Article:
Shows you the potential in revenue gains if you managed to improve the Orders-to-PDP Ratio. So the metric helps you to focus on the categories which usually sell expensive products instead. If people order only cheap cables from your computer section instead of expensive laptops, this will not show in the Order-based metrics. So check your Buy-to-Detail ratio, but always have a counter metric like Average Order Value.
See the green bubble in the following screenshot for example for a category that would get you a huge revenue gain if you just managed to improve the Orders / PDP Ratio a tiny bit:
Average Order Value is not available in Product and Category Reports in Google Analytics, though the Average Price per Product is a good-enough to work with.
6. For Categories: Revenue per PDP Visit
Definition: Revenue for a Category divided by Visits with PDP Views of this Category
This is the type of Conversion Rate where not all orders are equal, but they are weighted depending on the revenue they brought in. Assuming you have more or less the same margin per category, this helps you focus on those categories where you are not only performing poor on orders but also on revenue (again think of cables vs. laptops).
Then, for deeper analysis, hop into Analysis Workspace (click the “try in Analysis Workspace” button above the report):
See the last line here for example. This category’s share of PDP Views is quite low (7.1% of all Visits see this Category), but the Cart/PDP ratio is decent, and if people have the product in their cart, they are not often held up on their way to the order (comparably good Orders/Cart Adds or Checkout). So the category’s products perform well and it might be worth some more ad spend to send more traffic there.
The first line instead shows the opposite: Lots of traffic share, but bad performance, especially on the way to the checkout (Orders / Cart Adds or Checkouts is dark red). This points to a high-competition category where people search elsewhere for the best prices and may need more intense conversion help than others.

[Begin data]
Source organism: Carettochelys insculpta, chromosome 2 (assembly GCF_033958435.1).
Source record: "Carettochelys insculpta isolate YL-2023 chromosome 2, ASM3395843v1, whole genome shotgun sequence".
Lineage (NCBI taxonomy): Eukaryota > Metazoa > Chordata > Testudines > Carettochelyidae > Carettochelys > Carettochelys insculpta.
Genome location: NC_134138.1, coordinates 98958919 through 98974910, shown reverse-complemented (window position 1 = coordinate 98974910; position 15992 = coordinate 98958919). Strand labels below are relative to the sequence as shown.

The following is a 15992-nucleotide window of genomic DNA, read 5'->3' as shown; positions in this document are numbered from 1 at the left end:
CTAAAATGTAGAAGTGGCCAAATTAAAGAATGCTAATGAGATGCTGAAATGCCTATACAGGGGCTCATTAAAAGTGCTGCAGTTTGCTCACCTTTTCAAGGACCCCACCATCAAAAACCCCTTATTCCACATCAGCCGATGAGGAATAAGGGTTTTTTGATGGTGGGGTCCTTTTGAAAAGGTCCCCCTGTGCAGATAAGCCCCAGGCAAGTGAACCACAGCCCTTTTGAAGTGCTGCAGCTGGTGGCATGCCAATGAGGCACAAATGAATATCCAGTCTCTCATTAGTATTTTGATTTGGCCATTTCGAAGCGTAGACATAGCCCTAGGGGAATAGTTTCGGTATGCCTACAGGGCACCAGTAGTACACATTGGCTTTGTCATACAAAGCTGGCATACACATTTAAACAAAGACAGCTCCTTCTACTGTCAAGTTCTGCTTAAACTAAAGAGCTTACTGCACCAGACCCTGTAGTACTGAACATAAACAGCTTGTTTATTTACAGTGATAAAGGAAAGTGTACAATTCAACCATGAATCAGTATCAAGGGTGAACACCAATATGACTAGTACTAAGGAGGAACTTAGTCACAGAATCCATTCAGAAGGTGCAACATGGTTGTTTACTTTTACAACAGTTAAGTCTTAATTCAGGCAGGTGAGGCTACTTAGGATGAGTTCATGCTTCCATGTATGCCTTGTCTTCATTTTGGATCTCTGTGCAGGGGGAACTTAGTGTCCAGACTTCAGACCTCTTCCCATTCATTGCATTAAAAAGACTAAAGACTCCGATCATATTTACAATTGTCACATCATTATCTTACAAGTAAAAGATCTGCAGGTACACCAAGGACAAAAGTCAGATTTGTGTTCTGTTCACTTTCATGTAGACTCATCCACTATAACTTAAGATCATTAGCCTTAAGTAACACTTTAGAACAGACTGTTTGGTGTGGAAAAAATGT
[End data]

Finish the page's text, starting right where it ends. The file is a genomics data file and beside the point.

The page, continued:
As always in Analysis Workspace, you can of course easily drag and drop elements into the report, e.g. to compare different time frames (in this example: yesterday with the last week with the week before that and the last 4 weeks) or do as many dimensional breakdowns as you like, e.g. to narrow down the bad or good performance to different subcategories, marketing channels, devices, or even segments.
In the example below, two Level 2 Categories suffered in terms of Cart-to-PDP Ratio last week. By drilling down to the Campaign Sources and Campaign Names, it can be seen that one channel (“AdWords” is just a fake example here) had a campaign that had started to send a lot of traffic to this category last week (PDP Views), but that traffic did not produce a single order (Orders / Cart Adds = 0%) and performed poorly in Cart-to-Detail Ratio.
To finish this off, let me use this opportunity to tell Google and Adobe what I miss the most when analyzing product performance at the moment:
Adobe: Please allow metric filters (I heard it is on the roadmap, but do make it prio1!) so I do not need to export stuff into Excel to filter out only products that got a sensible share of the traffic when sorting for low ratios for example. Also please offer better Dimension filters (RegExp!) (not just “contains” and “does not contain”).